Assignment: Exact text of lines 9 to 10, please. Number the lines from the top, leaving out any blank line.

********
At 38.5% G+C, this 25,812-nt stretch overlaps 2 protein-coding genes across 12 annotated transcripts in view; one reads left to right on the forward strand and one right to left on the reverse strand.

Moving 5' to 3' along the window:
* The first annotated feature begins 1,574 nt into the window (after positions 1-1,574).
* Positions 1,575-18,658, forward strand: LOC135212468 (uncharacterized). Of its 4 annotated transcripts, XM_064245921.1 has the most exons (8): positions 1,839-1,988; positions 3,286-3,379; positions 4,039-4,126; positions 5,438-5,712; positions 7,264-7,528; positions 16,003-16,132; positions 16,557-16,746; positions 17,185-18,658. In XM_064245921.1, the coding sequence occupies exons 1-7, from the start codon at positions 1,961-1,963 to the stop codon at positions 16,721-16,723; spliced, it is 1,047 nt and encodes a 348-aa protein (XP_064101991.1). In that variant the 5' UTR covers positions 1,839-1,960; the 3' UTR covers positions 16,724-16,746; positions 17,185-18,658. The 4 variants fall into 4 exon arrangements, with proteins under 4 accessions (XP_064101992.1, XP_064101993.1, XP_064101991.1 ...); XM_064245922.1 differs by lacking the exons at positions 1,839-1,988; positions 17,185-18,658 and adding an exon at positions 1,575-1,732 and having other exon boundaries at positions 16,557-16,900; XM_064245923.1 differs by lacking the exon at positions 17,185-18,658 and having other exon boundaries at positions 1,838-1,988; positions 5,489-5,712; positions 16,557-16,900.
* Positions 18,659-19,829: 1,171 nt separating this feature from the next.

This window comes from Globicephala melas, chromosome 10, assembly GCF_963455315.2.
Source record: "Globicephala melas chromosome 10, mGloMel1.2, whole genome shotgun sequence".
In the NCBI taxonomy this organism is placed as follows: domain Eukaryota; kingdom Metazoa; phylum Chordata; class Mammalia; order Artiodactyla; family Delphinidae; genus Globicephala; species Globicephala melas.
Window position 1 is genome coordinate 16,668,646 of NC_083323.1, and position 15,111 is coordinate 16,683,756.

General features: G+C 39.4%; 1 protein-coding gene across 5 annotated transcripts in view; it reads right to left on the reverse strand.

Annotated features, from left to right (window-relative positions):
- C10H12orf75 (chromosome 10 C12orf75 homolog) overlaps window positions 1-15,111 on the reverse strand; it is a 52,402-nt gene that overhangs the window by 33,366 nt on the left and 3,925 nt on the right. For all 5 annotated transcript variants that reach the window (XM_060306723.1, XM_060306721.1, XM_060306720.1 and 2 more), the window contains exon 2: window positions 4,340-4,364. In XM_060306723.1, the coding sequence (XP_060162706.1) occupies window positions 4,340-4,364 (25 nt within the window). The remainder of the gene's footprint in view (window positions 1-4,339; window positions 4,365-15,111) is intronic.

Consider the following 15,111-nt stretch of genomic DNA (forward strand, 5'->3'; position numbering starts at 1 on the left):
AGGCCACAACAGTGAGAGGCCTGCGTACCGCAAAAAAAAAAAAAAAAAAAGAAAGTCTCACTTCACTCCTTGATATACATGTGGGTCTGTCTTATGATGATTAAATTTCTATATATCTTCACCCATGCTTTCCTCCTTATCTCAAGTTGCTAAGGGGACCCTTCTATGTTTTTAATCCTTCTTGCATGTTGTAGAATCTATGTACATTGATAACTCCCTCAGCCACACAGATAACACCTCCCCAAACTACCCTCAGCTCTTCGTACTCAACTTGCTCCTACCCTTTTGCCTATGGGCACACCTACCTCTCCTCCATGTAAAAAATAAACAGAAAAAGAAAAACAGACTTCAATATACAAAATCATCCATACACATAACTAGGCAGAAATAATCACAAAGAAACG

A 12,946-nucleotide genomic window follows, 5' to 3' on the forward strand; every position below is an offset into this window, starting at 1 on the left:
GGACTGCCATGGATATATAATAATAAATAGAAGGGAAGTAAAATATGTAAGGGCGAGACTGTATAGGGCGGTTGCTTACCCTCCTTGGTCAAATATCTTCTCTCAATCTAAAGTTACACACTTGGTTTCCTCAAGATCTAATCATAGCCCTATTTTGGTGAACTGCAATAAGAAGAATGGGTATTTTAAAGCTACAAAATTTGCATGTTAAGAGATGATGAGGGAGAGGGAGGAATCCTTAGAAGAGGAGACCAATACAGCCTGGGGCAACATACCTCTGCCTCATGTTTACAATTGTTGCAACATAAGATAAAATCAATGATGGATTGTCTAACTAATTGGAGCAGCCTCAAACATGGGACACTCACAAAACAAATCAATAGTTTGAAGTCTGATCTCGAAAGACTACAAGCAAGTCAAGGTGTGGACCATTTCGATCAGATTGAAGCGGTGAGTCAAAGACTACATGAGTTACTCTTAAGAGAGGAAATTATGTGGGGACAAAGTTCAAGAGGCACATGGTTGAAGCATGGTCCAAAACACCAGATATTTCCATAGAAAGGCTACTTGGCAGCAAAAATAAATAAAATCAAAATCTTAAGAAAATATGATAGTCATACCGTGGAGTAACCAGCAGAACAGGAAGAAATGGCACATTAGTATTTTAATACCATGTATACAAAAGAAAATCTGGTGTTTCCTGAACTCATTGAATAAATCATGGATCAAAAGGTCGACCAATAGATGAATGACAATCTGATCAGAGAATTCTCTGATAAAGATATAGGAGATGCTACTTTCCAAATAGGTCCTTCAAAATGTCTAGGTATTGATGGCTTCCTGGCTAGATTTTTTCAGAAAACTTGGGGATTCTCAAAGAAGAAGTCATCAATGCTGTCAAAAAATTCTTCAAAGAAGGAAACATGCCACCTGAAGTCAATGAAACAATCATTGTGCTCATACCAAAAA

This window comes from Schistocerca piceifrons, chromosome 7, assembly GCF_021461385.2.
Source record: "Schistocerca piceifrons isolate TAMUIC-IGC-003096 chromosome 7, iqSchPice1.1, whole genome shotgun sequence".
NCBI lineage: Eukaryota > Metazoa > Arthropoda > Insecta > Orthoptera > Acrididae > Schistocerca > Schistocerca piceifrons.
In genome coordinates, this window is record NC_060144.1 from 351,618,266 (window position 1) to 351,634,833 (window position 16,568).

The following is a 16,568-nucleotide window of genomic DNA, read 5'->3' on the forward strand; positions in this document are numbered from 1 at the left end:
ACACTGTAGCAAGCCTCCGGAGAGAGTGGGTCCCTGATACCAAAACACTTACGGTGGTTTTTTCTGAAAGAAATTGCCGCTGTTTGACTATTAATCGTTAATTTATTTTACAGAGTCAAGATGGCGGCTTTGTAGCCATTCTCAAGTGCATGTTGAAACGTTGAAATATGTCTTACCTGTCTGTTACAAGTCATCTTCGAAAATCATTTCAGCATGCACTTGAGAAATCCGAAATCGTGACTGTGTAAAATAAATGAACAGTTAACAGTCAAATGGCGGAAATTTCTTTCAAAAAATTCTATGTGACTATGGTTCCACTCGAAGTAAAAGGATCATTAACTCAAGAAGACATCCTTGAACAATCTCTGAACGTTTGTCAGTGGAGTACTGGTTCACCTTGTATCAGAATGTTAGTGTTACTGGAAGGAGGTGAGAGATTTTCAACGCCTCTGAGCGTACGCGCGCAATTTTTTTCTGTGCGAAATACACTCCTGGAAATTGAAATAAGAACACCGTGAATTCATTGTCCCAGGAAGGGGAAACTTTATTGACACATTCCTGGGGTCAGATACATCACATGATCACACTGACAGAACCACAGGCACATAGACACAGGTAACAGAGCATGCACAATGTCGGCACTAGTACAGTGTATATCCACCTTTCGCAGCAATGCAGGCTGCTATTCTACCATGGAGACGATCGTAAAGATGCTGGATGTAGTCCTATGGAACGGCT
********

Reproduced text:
Window position 1 is genome coordinate 16,668,646 of NC_083323.1, and position 15,111 is coordinate 16,683,756.

General features: G+C 39.4%; 1 protein-coding gene across 5 annotated transcripts in view; it reads right to left on the reverse strand.